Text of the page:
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Effects of Prolonged Breastfeeding and Colostrum Fatty Acids on Allergic Manifestations and Infections in Infancy

Citation

Morales, Eva; Garcia-Esteban, Raquel; Guxens, Monica; Guerra, Stefano; Mendez, Michelle A.; Molto-Puigmarti, Carolina; Lopez-Sabater, M. Carmen; & Sunyer, Jordi (2012). Effects of Prolonged Breastfeeding and Colostrum Fatty Acids on Allergic Manifestations and Infections in Infancy. Clinical and Experimental Allergy, 42(6), 918-928.

Abstract

BACKGROUND: In developed countries World Health Organization recommendation of 6 months' exclusive breastfeeding is under debate.
OBJECTIVE: We assessed the impact of predominant breastfeeding (PBF) duration and colostrum long-chain polyunsaturated fatty acids (LC-PUFAs) profile on the risk of allergic manifestations (wheezing and atopic eczema) and infections [low respiratory tract infections (LRTIs) and gastroenteritis] in infancy.
METHODS: Information on child feeding practices was obtained from 580 infants of a pregnancy cohort. Presence of infant's health outcomes was documented through questionnaires at 6 and 14 months of age. The LC-PUFAs were measured in colostrum. Adjusted odds ratios (adjOR) and 95% confidence intervals (CI) were estimated using multivariable logistic regression models.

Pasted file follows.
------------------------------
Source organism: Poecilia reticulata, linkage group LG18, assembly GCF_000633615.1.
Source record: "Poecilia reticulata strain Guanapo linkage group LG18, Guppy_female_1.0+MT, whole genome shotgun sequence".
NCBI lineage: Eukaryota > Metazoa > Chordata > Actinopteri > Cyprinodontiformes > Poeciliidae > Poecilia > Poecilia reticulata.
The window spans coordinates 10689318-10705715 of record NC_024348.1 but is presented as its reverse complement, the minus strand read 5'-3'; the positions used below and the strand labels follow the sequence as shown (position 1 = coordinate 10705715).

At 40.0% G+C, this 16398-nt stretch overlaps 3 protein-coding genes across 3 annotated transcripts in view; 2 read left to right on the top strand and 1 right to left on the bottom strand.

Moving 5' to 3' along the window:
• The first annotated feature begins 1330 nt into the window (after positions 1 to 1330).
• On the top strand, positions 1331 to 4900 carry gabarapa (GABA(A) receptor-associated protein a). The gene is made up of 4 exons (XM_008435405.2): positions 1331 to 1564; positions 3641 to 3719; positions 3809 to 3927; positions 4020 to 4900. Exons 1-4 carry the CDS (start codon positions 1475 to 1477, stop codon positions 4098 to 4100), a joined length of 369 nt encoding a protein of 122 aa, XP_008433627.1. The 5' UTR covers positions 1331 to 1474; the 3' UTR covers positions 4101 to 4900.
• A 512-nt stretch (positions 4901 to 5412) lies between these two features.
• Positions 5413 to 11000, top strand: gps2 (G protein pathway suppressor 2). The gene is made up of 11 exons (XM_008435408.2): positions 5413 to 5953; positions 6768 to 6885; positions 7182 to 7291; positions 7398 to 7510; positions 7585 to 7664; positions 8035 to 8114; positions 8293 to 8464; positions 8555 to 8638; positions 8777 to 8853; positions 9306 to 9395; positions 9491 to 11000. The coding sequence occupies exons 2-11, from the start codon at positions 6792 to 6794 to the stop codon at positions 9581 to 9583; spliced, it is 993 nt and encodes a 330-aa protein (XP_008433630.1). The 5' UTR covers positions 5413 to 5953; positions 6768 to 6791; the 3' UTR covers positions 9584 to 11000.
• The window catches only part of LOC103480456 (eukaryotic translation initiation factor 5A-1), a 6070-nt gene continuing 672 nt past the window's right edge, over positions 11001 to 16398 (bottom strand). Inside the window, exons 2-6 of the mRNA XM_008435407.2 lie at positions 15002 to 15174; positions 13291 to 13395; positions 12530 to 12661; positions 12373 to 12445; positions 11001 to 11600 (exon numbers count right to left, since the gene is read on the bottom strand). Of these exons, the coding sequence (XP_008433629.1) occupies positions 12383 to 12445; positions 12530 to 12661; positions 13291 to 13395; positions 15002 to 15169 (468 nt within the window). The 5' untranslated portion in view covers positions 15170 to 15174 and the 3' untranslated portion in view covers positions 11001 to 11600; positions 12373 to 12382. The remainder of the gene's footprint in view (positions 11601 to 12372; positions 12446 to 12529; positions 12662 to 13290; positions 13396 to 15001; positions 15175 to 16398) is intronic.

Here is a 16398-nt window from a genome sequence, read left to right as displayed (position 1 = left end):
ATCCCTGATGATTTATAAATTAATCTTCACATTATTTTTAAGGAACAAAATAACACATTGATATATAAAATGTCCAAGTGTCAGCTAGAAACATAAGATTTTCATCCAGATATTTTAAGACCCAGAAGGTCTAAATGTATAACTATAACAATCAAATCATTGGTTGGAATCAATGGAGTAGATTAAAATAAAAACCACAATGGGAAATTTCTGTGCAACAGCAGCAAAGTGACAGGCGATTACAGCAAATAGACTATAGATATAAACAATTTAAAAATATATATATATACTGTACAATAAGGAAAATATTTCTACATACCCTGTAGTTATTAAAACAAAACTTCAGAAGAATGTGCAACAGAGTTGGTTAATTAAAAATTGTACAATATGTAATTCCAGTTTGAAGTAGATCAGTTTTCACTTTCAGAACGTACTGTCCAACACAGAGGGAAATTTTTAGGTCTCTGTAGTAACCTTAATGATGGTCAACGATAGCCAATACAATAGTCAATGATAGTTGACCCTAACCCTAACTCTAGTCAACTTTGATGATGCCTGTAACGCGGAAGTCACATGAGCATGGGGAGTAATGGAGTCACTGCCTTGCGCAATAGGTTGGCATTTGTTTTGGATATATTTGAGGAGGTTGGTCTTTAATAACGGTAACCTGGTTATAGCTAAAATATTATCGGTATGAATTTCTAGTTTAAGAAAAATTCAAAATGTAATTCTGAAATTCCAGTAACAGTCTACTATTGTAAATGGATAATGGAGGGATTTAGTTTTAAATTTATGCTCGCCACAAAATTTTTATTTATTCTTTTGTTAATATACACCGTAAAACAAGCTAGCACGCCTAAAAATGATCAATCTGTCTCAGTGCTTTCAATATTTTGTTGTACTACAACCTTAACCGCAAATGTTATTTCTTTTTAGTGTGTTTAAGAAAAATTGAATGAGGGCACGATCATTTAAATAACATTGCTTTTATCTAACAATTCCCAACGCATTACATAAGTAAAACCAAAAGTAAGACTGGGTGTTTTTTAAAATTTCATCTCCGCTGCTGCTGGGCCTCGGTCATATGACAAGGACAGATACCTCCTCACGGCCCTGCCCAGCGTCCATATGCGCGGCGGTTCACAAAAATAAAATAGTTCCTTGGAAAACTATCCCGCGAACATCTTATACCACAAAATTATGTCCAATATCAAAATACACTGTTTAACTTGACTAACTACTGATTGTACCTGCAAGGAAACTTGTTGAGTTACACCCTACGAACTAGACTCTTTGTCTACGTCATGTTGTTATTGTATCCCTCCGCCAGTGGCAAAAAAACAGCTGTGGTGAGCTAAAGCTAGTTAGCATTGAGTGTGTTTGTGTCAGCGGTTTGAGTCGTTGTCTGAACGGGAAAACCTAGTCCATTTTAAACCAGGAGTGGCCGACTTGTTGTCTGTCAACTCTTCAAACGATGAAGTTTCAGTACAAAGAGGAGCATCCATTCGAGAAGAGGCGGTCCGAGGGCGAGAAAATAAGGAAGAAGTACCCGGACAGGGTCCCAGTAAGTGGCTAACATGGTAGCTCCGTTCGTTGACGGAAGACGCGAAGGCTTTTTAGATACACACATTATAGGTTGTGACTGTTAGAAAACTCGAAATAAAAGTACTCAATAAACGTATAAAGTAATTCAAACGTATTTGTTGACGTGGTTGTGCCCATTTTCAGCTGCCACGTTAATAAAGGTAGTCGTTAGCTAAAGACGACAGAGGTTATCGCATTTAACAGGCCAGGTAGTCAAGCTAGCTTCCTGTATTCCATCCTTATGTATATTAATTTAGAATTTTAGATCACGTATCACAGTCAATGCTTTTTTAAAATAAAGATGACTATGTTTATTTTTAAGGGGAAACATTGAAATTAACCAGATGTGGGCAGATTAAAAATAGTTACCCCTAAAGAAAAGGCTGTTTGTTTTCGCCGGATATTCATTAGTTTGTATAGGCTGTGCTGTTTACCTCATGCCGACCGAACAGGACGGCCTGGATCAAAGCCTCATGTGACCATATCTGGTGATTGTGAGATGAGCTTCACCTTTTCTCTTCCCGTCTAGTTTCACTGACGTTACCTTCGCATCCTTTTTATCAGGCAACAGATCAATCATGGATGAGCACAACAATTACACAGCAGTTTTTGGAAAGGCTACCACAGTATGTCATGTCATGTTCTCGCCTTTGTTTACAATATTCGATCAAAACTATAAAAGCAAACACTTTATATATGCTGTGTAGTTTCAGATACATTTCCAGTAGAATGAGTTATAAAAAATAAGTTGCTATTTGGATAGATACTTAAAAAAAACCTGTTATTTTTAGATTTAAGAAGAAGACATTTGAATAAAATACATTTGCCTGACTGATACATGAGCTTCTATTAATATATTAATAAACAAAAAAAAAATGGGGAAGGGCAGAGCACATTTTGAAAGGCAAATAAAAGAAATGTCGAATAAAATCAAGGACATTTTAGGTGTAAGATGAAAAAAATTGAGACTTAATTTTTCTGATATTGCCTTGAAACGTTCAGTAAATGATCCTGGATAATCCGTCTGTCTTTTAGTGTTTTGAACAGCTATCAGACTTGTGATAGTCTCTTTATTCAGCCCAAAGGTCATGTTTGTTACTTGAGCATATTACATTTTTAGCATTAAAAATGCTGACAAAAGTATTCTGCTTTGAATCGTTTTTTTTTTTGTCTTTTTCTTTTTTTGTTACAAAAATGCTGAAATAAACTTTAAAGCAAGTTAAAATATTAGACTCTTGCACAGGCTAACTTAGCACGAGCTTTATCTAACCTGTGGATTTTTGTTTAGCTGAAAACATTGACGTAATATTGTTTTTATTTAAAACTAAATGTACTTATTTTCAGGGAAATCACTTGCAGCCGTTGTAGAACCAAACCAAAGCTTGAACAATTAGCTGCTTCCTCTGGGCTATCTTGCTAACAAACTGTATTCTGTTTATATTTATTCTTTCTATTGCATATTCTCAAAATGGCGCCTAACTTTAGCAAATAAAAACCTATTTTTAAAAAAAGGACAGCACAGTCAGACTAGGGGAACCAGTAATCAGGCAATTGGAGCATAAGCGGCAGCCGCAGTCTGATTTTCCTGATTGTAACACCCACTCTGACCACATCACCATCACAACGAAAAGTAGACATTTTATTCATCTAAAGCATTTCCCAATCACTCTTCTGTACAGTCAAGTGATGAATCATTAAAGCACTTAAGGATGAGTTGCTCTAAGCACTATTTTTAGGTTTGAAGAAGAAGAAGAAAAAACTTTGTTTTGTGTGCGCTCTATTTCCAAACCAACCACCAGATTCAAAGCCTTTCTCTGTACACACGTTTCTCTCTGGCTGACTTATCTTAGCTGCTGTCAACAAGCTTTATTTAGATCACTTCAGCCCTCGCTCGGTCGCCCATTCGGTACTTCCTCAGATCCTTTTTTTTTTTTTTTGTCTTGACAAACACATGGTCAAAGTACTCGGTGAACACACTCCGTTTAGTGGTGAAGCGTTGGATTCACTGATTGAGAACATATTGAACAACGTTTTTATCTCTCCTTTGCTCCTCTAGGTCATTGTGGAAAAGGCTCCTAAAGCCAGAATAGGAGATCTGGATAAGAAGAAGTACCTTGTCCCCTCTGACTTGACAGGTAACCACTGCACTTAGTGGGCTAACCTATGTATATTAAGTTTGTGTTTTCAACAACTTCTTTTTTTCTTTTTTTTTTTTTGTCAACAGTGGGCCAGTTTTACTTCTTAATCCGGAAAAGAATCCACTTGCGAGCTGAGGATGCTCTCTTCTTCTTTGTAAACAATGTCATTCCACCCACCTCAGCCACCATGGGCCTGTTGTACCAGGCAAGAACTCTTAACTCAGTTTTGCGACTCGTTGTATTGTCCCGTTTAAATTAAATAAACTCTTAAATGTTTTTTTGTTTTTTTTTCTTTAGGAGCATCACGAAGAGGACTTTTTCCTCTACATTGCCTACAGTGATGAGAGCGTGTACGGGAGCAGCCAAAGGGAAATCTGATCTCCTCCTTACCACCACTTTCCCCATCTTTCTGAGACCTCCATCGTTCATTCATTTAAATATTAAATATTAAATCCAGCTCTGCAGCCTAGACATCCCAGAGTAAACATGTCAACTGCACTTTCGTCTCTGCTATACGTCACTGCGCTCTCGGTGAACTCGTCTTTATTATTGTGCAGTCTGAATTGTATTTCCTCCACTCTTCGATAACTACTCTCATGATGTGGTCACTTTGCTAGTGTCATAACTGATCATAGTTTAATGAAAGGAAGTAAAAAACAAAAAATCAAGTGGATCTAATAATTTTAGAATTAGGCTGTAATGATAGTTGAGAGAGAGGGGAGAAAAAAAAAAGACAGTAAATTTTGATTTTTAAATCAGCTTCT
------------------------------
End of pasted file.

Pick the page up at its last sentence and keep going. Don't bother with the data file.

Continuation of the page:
RESULTS: In comparison with never breastfeeding, PBF for 4-6 months was associated with lower risk of wheezing (adjOR = 0.53; 95% CI, 0.32, 0.89), LRTIs (adjOR = 0.51; 95% CI, 0.31, 0.83) and atopic eczema (adjOR = 0.58; 95% CI, 0.32, 1.04) between months 7 and 14 of life. Results of a risk period-specific analysis (restricted to infants at risk for outcome onset after 6 months of age), showed no indication for reverse causation (results were not very different compared with an overall analysis). Predominantly breastfeeding for 4-6 months was associated with lower risk of gastroenteritis during the first 6 months of life (adjOR = 0.34; 95% CI, 0.18, 0.64). Among breastfed infants higher doses of arachidonic acid (AA), docosahexaenoic acid, and total n-3 in were associated with a decreased risk of gastroenteritis, but no association was found for allergic manifestations or LRTI.
CONCLUSIONS AND CLINICAL RELEVANCE: Promotion of PBF for 4-6 months could reduce the burden of allergic manifestations and infections in infancy. Beneficial effects of breastfeeding on gastroenteritis were explained in part by exposure to higher doses of n-3 and AA received from colostrum. No significant effects from fatty acid dose were found on risk of allergic manifestations or LRTIs.

URL

http://dx.doi.org/10.1111/j.1365-2222.2012.03969.x

Reference Type

Journal Article

Year Published

2012

Journal Title

Clinical and Experimental Allergy

Author(s)

Morales, Eva
Garcia-Esteban, Raquel
Guxens, Monica
Guerra, Stefano
Mendez, Michelle A.
Molto-Puigmarti, Carolina
Lopez-Sabater, M. Carmen
Sunyer, Jordi